NEW YORK — All five passengers aboard a sightseeing helicopter tour on March 11, meant to capture the iconic sights of New York, are dead. The pilot, who was not only experienced but in a different harness than the rest, survived after making an emergency landing in the East River. Why could one get out safely, but none of the others? PIX11's Kirstin Cole took a deeper dive to find out.
How to get out alive
PIX11 went to Survival Systems USA in Groton, Connecticut. It’s dark. There’s smoke. Reporter Kirstin Cole is in a cabin, buckled in wearing a four point aviation harness. The craft flips upside down as the water rushes around her. She gulps one last breath. This is very real, and truly terrifying, she later said, but she pushed back that panic, ran through the steps and punched the window out.
Cole remembers what to do: Hold hand on frame, unbuckle with free hand. Swim for the surface — and breathe.
She just made it through some of the most intense safety training that pilots and emergency personnel take in case of an over-water ditching. It’s training many pilots take, but most passengers don’t.
The deadly crash
FlyNYON, the tour operator, and Liberty Helicopters, the owner of the aircraft and employer of the pilot, operated what is the deadliest crash in nearly a decade.
We don’t know how much instruction these passengers who died received. The exact nature of what’s been described as a “complex” harness system has not been released either. But the Federal Aviation Administration did issue an emergency order about the combination type of seatbelt and harness used by FlyNYON and Liberty Helicopters, banning them.
The first lawsuit has been filed by a victim's family citing a “conscious disregard of known safety procedures and regulations” by FlyNYON, Liberty Helicopters and its pilot.
In a statement, FlyNYON said: "FlyNYON continues to support all efforts to investigate the tragic Liberty Helicopters crash that took place earlier this year."
'Get a much training as you can'
On Cole's training day, she was side-by-side with military pilots and emergency medical personnel who man life flight helicopters.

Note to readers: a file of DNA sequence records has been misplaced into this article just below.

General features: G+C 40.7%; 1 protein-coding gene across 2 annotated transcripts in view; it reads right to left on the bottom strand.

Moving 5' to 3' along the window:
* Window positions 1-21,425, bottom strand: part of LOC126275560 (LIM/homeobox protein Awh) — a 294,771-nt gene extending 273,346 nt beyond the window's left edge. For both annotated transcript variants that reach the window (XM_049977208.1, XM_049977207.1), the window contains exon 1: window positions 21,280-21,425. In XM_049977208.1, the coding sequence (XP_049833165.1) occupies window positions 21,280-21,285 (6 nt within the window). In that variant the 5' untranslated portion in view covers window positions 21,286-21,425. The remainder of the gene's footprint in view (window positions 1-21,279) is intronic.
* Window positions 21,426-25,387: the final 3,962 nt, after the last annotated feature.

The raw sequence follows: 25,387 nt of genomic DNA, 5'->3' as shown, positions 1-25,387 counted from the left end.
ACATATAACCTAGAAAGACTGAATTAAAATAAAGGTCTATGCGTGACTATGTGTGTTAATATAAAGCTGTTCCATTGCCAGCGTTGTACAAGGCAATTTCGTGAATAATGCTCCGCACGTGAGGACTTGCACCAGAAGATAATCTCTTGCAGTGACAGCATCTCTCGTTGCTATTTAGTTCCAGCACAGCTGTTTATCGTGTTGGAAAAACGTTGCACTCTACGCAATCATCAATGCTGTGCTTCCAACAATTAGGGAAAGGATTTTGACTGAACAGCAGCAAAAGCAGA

Tammy Heald is an in flight medic for a unit in Connecticut. She very succinctly explains why she’s facing down panic in the water: "It could mean coming home or not coming home.”
Maria Hanna is the president of Survival Systems USA: “The reality is that no flight is a casual flight. Anytime you get in an aircraft, it is not a casual event. You are putting yourself in a higher risk profile.“
The instructors of Survival Systems USA have taught thousands of people how to live through the unthinkable — an aircraft crash.
Pilot William Straton has been sent here by his military outfit.
“I believe it's going to save lives every time,” he said.
This intense training is likely something that none of these victims got before their sightseeing flight crashed in the East River.
Michael Mulford is one of PIX11's trainers: “The pilot got out because he had a regular aviation seatbelt on. He was able to unbuckle his seatbelt and work his way it of that helicopter.”
The FAA issued a damning statement after the crash saying of the complicated seatbelt tethering straps: “while intended as a safety measure when the aircraft was in flight, may have prevented the passengers’ quick egress from the aircraft.”
Hanna puts it this way: “Any harness that you wear, you should be able to take off yourself. You shouldn’t have to cut yourself out of it or have somebody else assist you with it.“
Survival Systems USA puts students through a rigorous eight-hour course, including in-water training.
The instructors and safety divers taking Cole and other trainees through dunk after ditch, after underwater plunge, all to train students to hold back their panic and execute the needed steps to get out alive.
Cole asks Mulford before they get into flight suits and helmets: “It sounds terrifying?”
But Mulford is very certain: “Part of what we’re doing is teaching you to manage those stressors. The urge to panic and forget your training.”
There is no oxygen. You hold your breath, close your eyes. Then you remove the window, unbuckle a four-point seatbelt and swim to the surface. It needs to be done in seconds, replicating the same speed you need to survive a real-world crash.
Hanna insists, “If you’re going to be flying over water, this is incredibly valuable. You need to be able to do this by yourself. Be informed. Be educated. Be aware of your surroundings. Be informed about the equipment. Get a much training as you can."